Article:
Fake IRS Scam
The Treasury Inspector General for Tax Administration (TIGTA) has urged taxpayers to be on high alert for potential scams related to government assistance to taxpayers impacted by the coronavirus. If you receive letters, calls, emails, or other communications from individuals claiming to be from the IRS and offering coronavirus stimulus payments in exchange for personal financial information, an advance fee, or charge of any kind, including the purchase of gift cards, please do not respond. These are scams.
The Inspector General offered the following tips to taxpayers:
- The IRS is not going to contact you by telephone to ask you for your personal identification or financial information in order to provide you with an economic impact payment.
- The IRS will never contact you and ask you to make any kind of payment using an iTunes card, gift card, prepaid debit card, money order, or wire transfer.
- The IRS will never request personal or financial information by e-mail, text messages, letters, or any social media.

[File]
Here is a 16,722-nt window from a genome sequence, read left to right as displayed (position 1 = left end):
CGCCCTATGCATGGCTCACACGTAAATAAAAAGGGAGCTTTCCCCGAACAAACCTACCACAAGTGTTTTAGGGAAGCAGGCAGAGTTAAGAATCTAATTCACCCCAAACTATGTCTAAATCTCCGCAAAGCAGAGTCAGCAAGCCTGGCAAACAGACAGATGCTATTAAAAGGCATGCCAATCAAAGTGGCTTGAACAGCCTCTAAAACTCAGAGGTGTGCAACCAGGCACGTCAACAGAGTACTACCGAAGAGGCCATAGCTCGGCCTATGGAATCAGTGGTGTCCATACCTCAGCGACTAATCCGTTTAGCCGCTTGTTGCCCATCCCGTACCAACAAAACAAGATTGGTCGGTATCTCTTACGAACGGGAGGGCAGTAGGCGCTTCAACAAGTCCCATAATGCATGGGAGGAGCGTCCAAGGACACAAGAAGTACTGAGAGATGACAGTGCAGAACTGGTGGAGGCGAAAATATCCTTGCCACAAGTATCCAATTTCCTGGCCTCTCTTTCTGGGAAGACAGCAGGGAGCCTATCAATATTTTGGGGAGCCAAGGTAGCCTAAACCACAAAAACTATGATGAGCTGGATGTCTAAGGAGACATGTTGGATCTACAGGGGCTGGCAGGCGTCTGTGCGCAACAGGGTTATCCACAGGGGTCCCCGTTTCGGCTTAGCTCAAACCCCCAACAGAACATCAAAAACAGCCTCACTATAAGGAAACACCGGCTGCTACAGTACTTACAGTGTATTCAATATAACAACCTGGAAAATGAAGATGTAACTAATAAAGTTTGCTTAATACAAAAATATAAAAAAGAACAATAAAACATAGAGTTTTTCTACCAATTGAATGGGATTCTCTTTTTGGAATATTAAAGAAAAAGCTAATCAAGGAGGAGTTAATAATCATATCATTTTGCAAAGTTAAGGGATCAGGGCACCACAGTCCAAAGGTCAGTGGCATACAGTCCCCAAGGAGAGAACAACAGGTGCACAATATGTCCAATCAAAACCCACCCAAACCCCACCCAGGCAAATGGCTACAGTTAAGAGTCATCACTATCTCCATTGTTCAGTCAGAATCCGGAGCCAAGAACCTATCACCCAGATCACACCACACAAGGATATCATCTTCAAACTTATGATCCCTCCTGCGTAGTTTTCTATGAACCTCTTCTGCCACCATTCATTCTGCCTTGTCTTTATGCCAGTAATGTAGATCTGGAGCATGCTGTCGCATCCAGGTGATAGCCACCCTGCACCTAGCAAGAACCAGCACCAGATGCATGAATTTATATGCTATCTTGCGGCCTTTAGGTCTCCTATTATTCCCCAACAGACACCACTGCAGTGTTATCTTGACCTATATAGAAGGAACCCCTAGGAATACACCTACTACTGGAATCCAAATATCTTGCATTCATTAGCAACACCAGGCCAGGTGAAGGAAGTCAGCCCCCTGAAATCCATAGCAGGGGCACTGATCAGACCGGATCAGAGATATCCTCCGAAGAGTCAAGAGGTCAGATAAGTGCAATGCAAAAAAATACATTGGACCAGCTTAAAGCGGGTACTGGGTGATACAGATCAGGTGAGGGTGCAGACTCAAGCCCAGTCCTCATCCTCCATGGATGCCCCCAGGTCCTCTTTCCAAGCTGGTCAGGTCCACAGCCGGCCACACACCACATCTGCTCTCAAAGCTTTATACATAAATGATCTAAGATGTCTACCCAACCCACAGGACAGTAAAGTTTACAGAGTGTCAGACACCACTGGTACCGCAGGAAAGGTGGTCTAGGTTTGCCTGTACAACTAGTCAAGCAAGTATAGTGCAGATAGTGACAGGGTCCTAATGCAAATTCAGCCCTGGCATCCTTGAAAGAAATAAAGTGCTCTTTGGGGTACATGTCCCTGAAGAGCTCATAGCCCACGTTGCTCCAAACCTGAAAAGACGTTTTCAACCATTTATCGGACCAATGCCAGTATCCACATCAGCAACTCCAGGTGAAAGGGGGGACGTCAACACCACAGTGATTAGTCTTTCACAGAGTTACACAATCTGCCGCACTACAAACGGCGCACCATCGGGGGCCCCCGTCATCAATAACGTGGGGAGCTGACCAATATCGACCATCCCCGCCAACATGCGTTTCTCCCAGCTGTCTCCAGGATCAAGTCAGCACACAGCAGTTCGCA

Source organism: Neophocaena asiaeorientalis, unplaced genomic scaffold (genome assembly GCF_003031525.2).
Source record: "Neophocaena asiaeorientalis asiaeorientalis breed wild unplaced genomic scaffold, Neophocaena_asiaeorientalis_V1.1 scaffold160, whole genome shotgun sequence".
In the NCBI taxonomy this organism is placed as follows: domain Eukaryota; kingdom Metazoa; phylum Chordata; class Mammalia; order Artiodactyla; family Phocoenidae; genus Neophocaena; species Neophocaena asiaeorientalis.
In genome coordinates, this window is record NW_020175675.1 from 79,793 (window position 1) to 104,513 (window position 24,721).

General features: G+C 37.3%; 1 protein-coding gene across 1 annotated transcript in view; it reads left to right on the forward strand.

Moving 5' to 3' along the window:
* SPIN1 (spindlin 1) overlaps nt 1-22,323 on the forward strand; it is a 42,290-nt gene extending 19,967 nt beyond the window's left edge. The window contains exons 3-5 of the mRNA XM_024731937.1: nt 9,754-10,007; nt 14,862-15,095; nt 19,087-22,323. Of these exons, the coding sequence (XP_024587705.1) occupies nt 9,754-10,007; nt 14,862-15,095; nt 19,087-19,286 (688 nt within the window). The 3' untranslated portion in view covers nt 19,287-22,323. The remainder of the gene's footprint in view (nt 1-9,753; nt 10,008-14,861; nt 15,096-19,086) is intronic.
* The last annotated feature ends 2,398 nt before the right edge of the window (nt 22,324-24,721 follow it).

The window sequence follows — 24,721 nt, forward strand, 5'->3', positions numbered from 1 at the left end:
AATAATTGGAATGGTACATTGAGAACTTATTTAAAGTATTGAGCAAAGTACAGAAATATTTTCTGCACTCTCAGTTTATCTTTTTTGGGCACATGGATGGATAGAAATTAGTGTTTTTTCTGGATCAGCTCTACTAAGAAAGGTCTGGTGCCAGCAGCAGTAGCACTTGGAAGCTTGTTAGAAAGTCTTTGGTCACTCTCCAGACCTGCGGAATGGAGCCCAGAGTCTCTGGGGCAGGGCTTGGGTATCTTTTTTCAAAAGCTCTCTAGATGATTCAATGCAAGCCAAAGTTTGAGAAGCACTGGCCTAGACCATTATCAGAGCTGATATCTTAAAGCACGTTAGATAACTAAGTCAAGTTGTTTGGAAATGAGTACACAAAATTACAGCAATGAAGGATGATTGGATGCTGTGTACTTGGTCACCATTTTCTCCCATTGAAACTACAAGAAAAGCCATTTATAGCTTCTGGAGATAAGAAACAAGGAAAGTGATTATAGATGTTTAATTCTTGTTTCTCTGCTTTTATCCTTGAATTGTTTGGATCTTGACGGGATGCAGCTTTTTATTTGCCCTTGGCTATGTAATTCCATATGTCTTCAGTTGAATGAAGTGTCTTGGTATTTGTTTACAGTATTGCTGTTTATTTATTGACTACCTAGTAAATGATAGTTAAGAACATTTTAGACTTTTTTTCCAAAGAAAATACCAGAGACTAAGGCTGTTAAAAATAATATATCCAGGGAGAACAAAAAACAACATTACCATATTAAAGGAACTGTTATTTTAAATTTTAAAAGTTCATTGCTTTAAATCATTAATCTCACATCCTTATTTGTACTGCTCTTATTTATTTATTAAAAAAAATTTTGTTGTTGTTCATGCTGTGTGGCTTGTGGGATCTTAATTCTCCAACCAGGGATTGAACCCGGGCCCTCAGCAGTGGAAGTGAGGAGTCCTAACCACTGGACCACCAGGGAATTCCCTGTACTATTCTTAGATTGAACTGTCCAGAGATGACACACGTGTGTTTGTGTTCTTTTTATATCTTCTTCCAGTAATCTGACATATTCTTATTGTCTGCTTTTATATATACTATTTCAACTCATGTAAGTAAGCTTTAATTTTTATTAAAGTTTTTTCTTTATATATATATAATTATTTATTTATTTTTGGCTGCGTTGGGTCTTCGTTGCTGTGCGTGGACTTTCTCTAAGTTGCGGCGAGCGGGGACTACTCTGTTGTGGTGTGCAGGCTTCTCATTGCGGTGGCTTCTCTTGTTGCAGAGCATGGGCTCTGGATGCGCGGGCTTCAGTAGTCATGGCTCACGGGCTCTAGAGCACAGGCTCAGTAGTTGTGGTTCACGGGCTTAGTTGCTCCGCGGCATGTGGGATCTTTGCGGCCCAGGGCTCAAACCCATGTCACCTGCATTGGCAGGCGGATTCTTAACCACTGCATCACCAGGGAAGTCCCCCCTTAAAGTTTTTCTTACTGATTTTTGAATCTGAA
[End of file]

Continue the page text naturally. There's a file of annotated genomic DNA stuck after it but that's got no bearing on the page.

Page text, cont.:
If you receive a call from someone claiming to be from the IRS asking for your personal identification or financial information in exchange for an economic impact payment, take the following action:
- Hang up.
- If you owe Federal taxes, or think you might owe taxes, call the IRS at 1-800-829-1040. IRS employees can help you with your payment questions.
- If you do not owe taxes, report suspicious communications on TIGTA’s website, and follow the prompts to report IRS-related coronavirus scams.
Taxpayers should be on alert to phone and e-mail scams that use the IRS name and logo. Forward suspected scam e-mails to email@example.com. Do not open any attachments or click on any links in those e-mails. Also, be aware of other unrelated scams (such as saying you are a lottery or sweepstakes winner) and solicitations (such as debt relief offers) that fraudulently claim to be from the IRS.